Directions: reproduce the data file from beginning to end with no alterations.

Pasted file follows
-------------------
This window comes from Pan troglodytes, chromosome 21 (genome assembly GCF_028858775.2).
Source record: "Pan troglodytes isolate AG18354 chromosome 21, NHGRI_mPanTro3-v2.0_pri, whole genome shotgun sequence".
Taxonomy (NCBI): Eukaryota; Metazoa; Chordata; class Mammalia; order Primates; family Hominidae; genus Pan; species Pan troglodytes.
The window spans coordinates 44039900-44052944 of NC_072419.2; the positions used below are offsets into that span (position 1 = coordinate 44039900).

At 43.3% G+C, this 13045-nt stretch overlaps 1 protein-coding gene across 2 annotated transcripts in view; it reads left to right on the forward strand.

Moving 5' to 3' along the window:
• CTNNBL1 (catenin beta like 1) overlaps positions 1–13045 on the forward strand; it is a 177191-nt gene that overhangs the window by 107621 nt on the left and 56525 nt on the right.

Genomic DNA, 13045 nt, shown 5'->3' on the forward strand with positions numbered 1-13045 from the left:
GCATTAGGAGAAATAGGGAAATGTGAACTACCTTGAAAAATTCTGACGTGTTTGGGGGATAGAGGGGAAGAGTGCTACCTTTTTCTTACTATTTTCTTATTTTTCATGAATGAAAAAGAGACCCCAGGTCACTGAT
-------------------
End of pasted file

This window comes from Pan troglodytes, chromosome 21 (genome assembly GCF_028858775.2).
Source record: "Pan troglodytes isolate AG18354 chromosome 21, NHGRI_mPanTro3-v2.0_pri, whole genome shotgun sequence".
Taxonomy (NCBI): Eukaryota; Metazoa; Chordata; class Mammalia; order Primates; family Hominidae; genus Pan; species Pan troglodytes.
The window spans coordinates 44039900-44052944 of NC_072419.2; the positions used below are offsets into that span (position 1 = coordinate 44039900).

At 43.3% G+C, this 13045-nt stretch overlaps 1 protein-coding gene across 2 annotated transcripts in view; it reads left to right on the forward strand.

Moving 5' to 3' along the window:
• CTNNBL1 (catenin beta like 1) overlaps positions 1–13045 on the forward strand; it is a 177191-nt gene that overhangs the window by 107621 nt on the left and 56525 nt on the right.

Genomic DNA, 13045 nt, shown 5'->3' on the forward strand with positions numbered 1-13045 from the left:
GCATTAGGAGAAATAGGGAAATGTGAACTACCTTGAAAAATTCTGACGTGTTTGGGGGATAGAGGGGAAGAGTGCTACCTTTTTCTTACTATTTTCTTATTTTTCATGAATGAAAAAGAGACCCCAGGTCACTGAT